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Fractures to the facial bones may occur after traumas such as falls, blows and traffic accidents. These fractures may sometimes cause no change in the skin, or else may be visible and accompanied by swelling in the region, loss of sensation, sensitivity and pain.

Facial fractures are diagnosed by examination and x-ray, and sometimes using tomography. Follow-up may be applied if no deformity occurs and the fracture line is mobile. If the fracture line is mobile and is causing deformity, then surgery is preferred. This involves restoring the bone to its original position, using plates and screws.
Facial fracture surgery is usually performed under general anesthetic. Small incisions are made to access the fracture zone. These may be made from inside the mouth or eyelid or from the edge of the eyebrows in order to avoid scarring.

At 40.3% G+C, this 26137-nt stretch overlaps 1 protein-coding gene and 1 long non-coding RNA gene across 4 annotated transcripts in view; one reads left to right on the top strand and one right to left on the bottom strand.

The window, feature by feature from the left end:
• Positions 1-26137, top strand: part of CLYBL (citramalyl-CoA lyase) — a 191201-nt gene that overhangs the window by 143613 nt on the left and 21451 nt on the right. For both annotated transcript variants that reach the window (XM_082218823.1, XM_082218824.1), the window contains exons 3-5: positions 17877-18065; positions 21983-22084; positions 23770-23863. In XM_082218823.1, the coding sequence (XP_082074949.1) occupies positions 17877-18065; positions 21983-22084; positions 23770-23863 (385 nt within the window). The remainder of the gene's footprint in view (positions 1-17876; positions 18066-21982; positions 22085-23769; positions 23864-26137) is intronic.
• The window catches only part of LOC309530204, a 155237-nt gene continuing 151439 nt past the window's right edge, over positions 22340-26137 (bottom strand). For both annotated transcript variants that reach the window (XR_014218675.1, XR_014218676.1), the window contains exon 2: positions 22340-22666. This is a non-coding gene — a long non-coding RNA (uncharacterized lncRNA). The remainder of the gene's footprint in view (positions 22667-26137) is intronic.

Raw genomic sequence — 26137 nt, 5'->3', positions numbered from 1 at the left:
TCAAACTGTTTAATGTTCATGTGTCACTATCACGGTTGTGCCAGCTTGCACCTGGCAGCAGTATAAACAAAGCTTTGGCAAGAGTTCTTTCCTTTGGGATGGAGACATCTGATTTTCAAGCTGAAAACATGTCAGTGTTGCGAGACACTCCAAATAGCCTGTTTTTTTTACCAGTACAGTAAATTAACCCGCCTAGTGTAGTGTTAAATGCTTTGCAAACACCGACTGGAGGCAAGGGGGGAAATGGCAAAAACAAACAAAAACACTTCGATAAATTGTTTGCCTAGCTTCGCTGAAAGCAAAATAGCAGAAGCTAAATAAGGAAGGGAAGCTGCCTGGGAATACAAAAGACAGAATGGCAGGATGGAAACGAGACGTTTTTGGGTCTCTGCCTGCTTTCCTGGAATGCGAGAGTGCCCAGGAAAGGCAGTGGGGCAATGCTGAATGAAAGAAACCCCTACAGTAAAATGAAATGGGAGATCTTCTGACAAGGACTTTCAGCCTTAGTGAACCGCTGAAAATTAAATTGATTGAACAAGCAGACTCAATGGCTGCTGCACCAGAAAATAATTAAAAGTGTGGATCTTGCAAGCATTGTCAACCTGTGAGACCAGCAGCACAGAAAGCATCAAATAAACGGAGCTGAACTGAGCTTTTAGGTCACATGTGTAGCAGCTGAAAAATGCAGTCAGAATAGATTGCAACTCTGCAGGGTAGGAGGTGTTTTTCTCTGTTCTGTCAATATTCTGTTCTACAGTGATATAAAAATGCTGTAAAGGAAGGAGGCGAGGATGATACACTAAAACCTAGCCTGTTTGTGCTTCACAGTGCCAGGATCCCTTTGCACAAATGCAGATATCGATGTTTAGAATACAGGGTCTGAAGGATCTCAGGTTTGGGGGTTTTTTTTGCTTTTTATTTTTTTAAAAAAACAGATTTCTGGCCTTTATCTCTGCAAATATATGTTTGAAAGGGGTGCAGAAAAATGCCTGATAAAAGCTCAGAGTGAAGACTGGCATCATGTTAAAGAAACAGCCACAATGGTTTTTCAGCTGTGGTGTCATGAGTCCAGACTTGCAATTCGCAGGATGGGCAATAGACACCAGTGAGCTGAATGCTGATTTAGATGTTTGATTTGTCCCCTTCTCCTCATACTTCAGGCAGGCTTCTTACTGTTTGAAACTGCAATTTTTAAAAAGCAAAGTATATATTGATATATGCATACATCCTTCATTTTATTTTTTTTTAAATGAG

Swelling, pain and sensitivity in the area are normal, particularly in the first few days. Swelling starts to decline after 3 or 4 days.

Complications of facial fractures that may develop in the early period include bleeding, infection and wound opening. These are generally very rare, however, and can be treated. Revision of surgical scars may be required in the late period. Small indentations or protrusions may appear in the area of surgery. These can be treated with additional procedures at a level of 5%, Numbness is an expected condition in the area of surgery, and may sometimes persist for a few months.